You can view the incredible family home at 2315 Ennerdale Rd., an open sunny cul-de-sac that’s an easy walk from Karen Magnussen Rec Centre and Kirkstone Park (kitchen shown above).
And it’s the first weekend showing at 1825 Peters Road, a well-kept, one-owner home that’s a great value for someone wanting to get a foothold in the Lynn Valley market.
Looking for a suite in the sought-after ‘Branches’ complex? This two-bedroom unit has top-of-the-line touches and comes with many building amenities such as a gym, garden courtyard and secure parking.
Ennerdale will be open Saturday and Sunday from 2 to 4 p.m, Peters on Saturday 2-4pm and Branches on Sunday 2-4pm. For more information, please have a look at the individual listings, or call RE/MAX realtors Jim Lantot and Kelly Gardiner (sponsors of the LynnValleyLife community media website) at 778-724-0112.
Here’s what the happy sellers had to say about their experience:
“We were drawn to Jim and Kelly by their unusual approach to realty and decided that this could be just what we needed to sell our less-than-conventional home.
They offered valuable advice and contractor suggestions as we prepared for our sale, and their clever pre-listing promotion ideas combined with LynnValleyLife.com‘s exceptional local reach proved to be just what we needed to find people with an interest in our property.
At every step we have been impressed by the personal touches, thoroughness and their team’s attention to detail – this has been an all-round excellent selling experience.”
Not so long ago, LynnValleyLife told readers about a public information meeting that Polygon Properties was holding to discuss a potential redevelopment of the land at the southwest corner of Mountain Highway and 27th.
The event was held in the community room at Silver Harbour Centre, and attendees could browse displays showing the proposed townhome development, ask questions of Polygon staff and North Van District community planners, and help themselves to cold drinks and gigantic cookies.
It was just one of many steps in the road that will need to occur before this development either goes ahead or is rejected by council. Polygon is no stranger to the process – they are the developers behind the ‘Branches’ complex just further down the street – but they won’t be the only company looking for opportunities to take part in the re-creation of Lynn Valley’s town centre.
That being the case, we thought it would be helpful to sketch out the ‘A to Z’ path that must be followed when developers put forward an application that requires the rezoning of a property. As you’ll see, there are a variety of opportunities for public input, ‘tweaks’ to the proposals, and consideration by District staff and council. (A big thanks to Tamsin Guppy, NVD Community Planner, for all her help!)
1. The first step occurs when the ‘proponent’, or applicant, applies for a Preliminary Application, which is a two-month process and involves a staff review, site visit, and soliciting input from the immediate neighbours and the local community association. The results of the review are then provided to the applicant so that they can address key issues as they work on their detailed drawings in readiness for applying for a detailed rezoning and/or development permit.
2. Next, the applicant submits a detailed rezoning application to the District.
3. The Planning Department swings into action, and coordinates a review of the application by staff and advisory bodies.
4. The Planning Department alerts Council of the applicant’s intention to hold a public information meeting in the affected neighbourhood.
5. A public information meeting is organized by the applicant and held in the neighbourhood.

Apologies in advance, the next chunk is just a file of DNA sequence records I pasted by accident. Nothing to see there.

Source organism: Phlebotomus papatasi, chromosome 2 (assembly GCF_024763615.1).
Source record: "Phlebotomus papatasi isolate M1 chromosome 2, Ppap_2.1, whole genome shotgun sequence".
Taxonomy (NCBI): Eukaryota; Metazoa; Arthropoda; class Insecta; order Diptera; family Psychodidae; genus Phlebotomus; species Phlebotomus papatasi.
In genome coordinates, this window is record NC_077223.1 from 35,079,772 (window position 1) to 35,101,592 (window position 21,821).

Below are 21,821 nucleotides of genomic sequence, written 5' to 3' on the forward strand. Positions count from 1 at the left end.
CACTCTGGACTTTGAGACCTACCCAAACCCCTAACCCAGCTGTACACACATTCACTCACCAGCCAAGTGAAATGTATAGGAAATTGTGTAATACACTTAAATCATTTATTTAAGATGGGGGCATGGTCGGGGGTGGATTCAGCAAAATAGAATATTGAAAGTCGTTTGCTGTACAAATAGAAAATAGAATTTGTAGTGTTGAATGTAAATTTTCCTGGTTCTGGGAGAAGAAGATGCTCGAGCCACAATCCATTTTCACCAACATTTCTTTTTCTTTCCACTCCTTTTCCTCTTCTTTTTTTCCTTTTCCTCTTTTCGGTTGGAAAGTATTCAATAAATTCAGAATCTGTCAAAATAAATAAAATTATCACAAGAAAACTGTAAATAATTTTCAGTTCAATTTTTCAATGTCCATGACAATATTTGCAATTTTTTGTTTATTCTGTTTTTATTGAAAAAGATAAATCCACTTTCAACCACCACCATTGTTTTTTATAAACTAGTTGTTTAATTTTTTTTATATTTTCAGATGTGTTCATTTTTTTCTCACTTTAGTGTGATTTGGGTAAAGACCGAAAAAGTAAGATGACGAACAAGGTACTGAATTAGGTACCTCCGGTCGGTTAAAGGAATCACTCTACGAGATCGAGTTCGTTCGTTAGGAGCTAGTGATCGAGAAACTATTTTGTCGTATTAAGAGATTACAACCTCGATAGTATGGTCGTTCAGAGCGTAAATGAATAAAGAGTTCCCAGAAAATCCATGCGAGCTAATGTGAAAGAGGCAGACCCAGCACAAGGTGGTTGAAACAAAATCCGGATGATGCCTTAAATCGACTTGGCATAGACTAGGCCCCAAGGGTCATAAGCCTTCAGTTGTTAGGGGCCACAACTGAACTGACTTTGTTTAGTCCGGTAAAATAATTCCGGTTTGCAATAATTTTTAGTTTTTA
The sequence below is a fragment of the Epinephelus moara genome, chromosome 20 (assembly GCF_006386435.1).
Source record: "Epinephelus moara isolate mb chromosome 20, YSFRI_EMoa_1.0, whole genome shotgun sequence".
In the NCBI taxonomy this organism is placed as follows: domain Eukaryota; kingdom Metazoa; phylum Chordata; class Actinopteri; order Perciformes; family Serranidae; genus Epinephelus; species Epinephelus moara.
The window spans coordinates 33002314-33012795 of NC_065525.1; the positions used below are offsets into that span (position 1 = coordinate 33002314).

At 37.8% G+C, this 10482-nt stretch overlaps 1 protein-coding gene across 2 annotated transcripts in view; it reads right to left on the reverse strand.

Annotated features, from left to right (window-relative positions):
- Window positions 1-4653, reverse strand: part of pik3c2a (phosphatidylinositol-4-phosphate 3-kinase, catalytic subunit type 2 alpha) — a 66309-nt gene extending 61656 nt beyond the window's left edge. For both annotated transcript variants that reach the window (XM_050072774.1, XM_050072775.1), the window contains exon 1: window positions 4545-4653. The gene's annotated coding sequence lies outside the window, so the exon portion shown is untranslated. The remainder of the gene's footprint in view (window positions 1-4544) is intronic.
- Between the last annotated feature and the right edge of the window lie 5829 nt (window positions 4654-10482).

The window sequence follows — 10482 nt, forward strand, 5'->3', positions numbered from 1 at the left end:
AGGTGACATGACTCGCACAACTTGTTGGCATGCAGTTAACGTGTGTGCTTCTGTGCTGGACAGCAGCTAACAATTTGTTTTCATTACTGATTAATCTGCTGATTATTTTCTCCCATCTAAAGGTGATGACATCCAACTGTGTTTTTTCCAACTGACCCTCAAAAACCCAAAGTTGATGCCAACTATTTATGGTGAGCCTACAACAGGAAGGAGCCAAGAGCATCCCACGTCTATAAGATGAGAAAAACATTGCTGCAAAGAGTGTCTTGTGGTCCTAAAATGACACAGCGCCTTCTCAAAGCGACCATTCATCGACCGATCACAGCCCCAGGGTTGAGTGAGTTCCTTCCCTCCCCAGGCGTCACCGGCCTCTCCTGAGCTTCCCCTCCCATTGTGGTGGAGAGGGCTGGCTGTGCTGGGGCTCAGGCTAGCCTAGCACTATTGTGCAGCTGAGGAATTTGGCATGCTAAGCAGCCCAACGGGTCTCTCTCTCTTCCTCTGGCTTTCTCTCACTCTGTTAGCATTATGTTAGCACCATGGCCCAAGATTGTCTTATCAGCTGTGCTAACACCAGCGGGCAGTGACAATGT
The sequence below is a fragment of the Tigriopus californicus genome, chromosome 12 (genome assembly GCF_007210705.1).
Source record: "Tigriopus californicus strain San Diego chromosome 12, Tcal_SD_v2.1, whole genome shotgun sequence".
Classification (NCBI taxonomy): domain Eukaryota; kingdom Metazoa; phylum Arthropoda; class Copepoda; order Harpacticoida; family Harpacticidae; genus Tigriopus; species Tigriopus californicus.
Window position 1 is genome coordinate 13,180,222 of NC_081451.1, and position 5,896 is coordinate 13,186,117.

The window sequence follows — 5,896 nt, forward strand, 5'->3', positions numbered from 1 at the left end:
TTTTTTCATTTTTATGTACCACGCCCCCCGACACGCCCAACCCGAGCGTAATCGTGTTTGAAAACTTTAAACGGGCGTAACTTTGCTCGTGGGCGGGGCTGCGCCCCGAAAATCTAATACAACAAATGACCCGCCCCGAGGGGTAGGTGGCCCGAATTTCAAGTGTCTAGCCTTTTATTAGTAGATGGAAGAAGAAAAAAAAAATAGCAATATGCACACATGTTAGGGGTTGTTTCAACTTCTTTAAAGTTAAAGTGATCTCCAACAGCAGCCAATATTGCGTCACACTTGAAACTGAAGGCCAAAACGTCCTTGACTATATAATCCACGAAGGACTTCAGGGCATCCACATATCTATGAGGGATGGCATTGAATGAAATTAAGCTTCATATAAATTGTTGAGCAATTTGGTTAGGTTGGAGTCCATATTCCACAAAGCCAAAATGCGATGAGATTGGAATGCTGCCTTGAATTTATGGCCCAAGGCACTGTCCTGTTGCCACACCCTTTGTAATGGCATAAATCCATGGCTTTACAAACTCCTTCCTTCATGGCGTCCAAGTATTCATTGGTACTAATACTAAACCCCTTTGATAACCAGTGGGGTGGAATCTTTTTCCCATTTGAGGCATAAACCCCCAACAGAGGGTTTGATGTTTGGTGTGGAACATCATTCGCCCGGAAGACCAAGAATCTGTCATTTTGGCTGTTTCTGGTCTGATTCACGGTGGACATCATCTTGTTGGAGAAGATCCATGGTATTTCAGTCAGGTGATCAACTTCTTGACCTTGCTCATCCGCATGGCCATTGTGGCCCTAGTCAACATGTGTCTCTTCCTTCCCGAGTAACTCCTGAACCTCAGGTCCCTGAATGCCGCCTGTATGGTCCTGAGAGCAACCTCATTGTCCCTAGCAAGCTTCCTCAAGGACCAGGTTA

6. District staff prepare a detailed report on the application, which will include a summary of feedback from the public information meeting. The report recommends that Council either reject the application, or it recommends that Council introduce a rezoning bylaw and set a public hearing date. Council may also choose to request some revisions at this point.
7. If the application is not rejected, a rezoning bylaw is introduced and a public hearing is held to allow feedback from neighbours and other affected parties.
8. Following the public hearing, the bylaw is returned to council. Council may request some clarification on issues raised at the public hearing, reject the bylaw entirely, or proceed to give it a second and third reading.
9. In a final vote, Council either adopts the Zoning bylaw and allows the development to take place, or defeats it. (Usually, a bylaw returns for final adoption once all the issues have been addressed and the designs are ready for the Development Permit to be issues, so normally a bylaw returns for final adoption and issuance of the Development Permit.)
For a good description of what goes on at a public hearing, and tips on how you can get your views across effectively and appropriately, check out this page on the North Van District site. While you’re there, browse around and see all the other municipal tidbits that are there for the taking… previous Council minutes and presentations (video clips, too!), parks maps, upcoming public hearing schedules, updated water restrictions, dog-related bylaws, and lots more close-to-home news.
There was quite a buzz around the boards set up near the Lynn Valley Mall centre court today, as district planners toured visitors around several graphic displays that gave glimpses into the future of Lynn Valley Town Centre.
Since the Official Community Plan was approved last June, planners have been hard at work developing implementation plans for different town centre sites around the district. For more information about the process, and the tools that will help you contribute your own views about the latest proposals, visit the purpose-built District website, here.
The Lynn Valley plan calls for a variety of housing, street-level storefront shopping plazas, community amenities (an arts facility of some sort is under discussion, for example), parkland features and pedestrian/cycle-friendly trail networks. It promises walkers protection from our infamous local rainfall – and even a ‘rain garden’! It’s quite a change from the current town centre layout, and gives residents plenty to ponder.
If you want to give an opinion, now’s the time – don’t leave it until the last minute. If you want to shape the future, you have to pay attention to the present! The Open House will continue at the mall tomorrow (Sunday, April 29), and in the LV Village Community Room on Tuesday afternoon (1 – 6 p.m.) and at Karen Magnussen Wednesday from 1 – 8:30 p.m.
To view the displays online, go here; to fill out a “report card” with your thoughts (which can be saved or printed), check in here.